I would recommend testing for thyroid peroxidase antibodies (TPOAb) and thyroglobulin antibodies (TgAb). Some men with hypothyroidism may complain of ED. Also, vitamin E is known as the "sex" vitamin and shown to help with ED. Gynecomastia may be due to lifestyle factors which include alcohol abuse, amphetamine or heroin use, marijuana use and steroid use.
"There is also the difficulty of interpreting a serum of concentration of TSH in isolation. A concentration at or near the upper limit of the reference range, particularly if associated with a normal T4, may indicate autoimmune thyroid disease. A consensus exists for early treatment of such patients with thyroxine if anti thyroid peroxidase antibodies are present in the serum, because the risk of overt thyroid failure in future years is high, and it makes sense to anticipate morbidity rather than risk loss of follow up."
Drs Anthony D Toft and Geoffrey J Beckett, "Thyroid function tests and hypothyroidism", British Medical Journal, 8 February 2003, 326:296-7.
I don't see a "classic" primary hypothyroidism in your labs. FT4 is close to midrange, and FT3 is way up in the top of the range. TSH is a little on the high side, but TSH is a very unreliable indicator of thyroid dysfunction, and you must remember that TSH, per se, causes NO symptoms.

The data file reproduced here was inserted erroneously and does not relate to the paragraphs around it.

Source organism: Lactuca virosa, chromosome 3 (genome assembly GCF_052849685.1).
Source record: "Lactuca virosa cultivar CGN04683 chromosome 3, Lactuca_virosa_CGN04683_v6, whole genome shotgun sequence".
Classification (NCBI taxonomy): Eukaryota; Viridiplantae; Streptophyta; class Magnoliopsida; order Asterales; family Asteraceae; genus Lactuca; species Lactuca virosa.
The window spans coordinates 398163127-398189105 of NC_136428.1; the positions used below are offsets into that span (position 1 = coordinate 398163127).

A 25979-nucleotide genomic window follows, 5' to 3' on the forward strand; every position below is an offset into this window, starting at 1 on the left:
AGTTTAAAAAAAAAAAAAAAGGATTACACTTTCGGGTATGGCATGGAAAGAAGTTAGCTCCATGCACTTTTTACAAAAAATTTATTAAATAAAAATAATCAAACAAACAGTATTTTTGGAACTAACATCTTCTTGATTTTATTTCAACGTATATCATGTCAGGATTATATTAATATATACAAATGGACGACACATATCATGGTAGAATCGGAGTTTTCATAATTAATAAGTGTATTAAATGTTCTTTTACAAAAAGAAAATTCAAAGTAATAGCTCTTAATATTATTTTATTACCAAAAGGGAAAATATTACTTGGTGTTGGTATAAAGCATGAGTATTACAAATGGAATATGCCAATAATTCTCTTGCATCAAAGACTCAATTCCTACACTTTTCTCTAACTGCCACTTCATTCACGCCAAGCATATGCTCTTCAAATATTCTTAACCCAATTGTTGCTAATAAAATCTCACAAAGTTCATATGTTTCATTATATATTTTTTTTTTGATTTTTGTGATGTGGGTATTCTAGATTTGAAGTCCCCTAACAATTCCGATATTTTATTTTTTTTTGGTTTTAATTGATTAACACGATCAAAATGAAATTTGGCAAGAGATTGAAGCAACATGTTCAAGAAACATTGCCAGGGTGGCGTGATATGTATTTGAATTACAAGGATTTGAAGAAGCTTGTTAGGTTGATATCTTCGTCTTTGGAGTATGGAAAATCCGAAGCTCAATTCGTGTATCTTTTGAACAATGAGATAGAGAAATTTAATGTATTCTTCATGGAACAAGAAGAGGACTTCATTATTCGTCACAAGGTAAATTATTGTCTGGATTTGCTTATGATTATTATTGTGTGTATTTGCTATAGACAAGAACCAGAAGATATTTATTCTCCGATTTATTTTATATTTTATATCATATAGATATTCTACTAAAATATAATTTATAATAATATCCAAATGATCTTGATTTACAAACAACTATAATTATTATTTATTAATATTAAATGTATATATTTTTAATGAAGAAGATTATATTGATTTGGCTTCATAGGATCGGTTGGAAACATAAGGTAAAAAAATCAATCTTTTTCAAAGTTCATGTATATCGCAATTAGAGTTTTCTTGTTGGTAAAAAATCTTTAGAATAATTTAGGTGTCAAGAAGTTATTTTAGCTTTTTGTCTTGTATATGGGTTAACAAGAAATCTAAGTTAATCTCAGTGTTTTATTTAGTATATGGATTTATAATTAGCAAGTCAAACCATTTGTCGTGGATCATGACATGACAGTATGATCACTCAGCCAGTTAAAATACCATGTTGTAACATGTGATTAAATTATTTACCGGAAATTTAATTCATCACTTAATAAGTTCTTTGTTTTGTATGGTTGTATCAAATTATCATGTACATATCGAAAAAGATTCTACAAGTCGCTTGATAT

Low cortisol and low ferritin can both contribute to high RT3 levels. Many theories on RT3 dominance...you can do some reading. In a nutshell, T4 is converted to both T3 and RT3. RT3 is inert, and it's the body's way of stopping T3 levels from getting too high in times of trauma, starvation, etc. High RT3 levels are thought by some to prevent T3 from getting into cells. You can request RT3 testing, but many mainstream doctors don't "believe in" it, so be prepared to be insistent.
Have you had a thyroid ultrasound? Do you have nodules? An autonymously functioning nodule (toxic nodule, toxic adenoma are other names for the same thing) can raise FT3 levels.
What about a pituitary connection? The whole endocrine system, including adrenals , thyroid and sex hormones, etc is controlled by the master gland, the pituitary. If all are off, perhaps they are due to pituitary dysfunction.
Hashi's? Wouldn't be my first guess with your FT4 and FT3, but as pointed out, TPOab and TGab would rule it out.
I appreciate the responses! I've made notes and will take this to my Endo shortly. I'm going to have the antibodies checked out along with a pituitary MRi, cortisol, iodine, ferritin levels checked, and have a thyroid ultrasound. Sounds like I'm getting somewhere. I'll keep you guys posted.